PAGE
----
- This topic has 3 replies, 3 voices, and was last updated 18 years, 1 month ago by nicktheplumber.
20 Mar 2003 at 12:20 pm #279211MasterPlumbersKeymaster
Can someone provide an educated guestimate for replacing a sewer line in the Washington,DC (Northern VA)area? The distance from house to street is 40′ and the depth is 4′. Single family home. Video inspection reveals current pipeline (cast iron) is in preety good shape–except for one portion where there are some root intrusions. Advised to replace total pipeline since there is a history of slow draining
and need for yearly snaking.
23 Mar 2003 at 9:08 am #300274nicktheplumber
One option that you should consider is the so-called “trenchless” sewer. This involves digging a hole at the far end of the sewer run and at the curb. You cut into the sewer at both ends and snake (with a powerful hydraulic puller) a polyethelene pipe from one end to the other and tie it all in. You may have to dig one or two ther holes along the way to make lateral connections to other house drains. This is a lot easier than digging out a long trench and laying CI pipe all the way. An advantage to PE pipe is that it is seamless and quite immune to subsequent root incursions.
The only caveat is that the PE pipe (which is pilled through the existing clay or CI sewer line) ought to follow a proper slope. If the existing line has a dip in it, the trenchless line will not correct the problem.
Trenchless sewering requires special (expensive) equipment.
25 Mar 2003 at 10:47 pm #300275Delmar
When you refer to “dip”–I assume you are speaking of a situation other than the natural slope of the line caused by movement of the pipe from its original placement(?). No doubt that the equipment for trechless line replacement is expensive—but does that translate into being more expensive to the customer as well? It is my understanding because there is less manual labor involved–the cost is 1/2 you would expect from a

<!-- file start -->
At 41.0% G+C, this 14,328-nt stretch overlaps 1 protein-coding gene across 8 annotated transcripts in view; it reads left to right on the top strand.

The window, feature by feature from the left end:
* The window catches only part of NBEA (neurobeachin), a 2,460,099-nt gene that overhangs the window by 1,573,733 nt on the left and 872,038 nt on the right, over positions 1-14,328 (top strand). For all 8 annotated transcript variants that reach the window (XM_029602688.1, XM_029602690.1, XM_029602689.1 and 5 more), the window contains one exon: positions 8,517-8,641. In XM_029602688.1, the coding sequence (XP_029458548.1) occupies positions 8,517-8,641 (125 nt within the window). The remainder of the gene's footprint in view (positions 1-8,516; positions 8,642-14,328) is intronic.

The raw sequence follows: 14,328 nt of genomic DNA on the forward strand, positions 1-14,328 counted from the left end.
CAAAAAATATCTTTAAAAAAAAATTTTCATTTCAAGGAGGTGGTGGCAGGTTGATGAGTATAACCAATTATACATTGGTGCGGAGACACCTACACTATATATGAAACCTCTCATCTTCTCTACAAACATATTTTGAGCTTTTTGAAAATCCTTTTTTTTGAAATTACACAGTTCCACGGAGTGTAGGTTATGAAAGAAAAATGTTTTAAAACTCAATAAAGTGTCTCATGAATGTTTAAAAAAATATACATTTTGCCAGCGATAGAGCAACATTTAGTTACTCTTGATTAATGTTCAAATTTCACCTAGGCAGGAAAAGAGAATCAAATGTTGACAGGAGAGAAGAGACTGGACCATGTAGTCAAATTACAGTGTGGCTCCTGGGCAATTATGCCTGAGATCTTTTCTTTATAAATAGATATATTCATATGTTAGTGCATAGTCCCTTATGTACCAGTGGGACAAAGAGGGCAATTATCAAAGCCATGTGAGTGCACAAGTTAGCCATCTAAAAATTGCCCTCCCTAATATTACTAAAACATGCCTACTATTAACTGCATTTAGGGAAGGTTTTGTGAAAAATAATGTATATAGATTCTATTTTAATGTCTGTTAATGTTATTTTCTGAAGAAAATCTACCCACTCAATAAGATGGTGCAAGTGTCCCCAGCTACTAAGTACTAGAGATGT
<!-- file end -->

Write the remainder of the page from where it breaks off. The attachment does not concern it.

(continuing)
conventional replacement job. Is this the reason “tenchless plumbers” are hard to locate in the Washington DC area?
26 Mar 2003 at 4:10 am #300276nicktheplumber
By “dip” I mean a sag in the drainpipe below its normal (designed) frainage slope. This happens when a run of drainpipe sags in the middle of a run. You can see that in crawspaces and basements with poorly supported pipe runs. You also can find it in buried runs of soil pipe, for example where a “sink spot” develops under the buried run.
Such buried sags cannot be corrected by trenchless sewering, since the new pipe is simply pulled through the buried pipe, and the PE pipe is somewhat flexible (i.e. it will follow the sag).
That being said, if the pipe slope is good, trenchless sewering can be a less expensive way to replace a long run of buried sewer line. The main costs of sewer replacement are: 1) labor; and 2) materials. On both counts, trenching out an old line and replacing it with hubless CIP and fittings is more expensive than doing a trenchless job with PE pipe, unless you have a really short run to replace.
I stopped doing major residential sewer line replumbs several years ago because of the time and labor (backbreaking) involved, and the fact that we have several trenchless sewer tapping outfits here.
I can’t say anything about your local costs, but in the SF Bay Area, replacing a 60′ run of sewer line would run the homeowner about $10-12K by “conventional” means, and $6-7K trenchless. So figure on a 30-40% savings…
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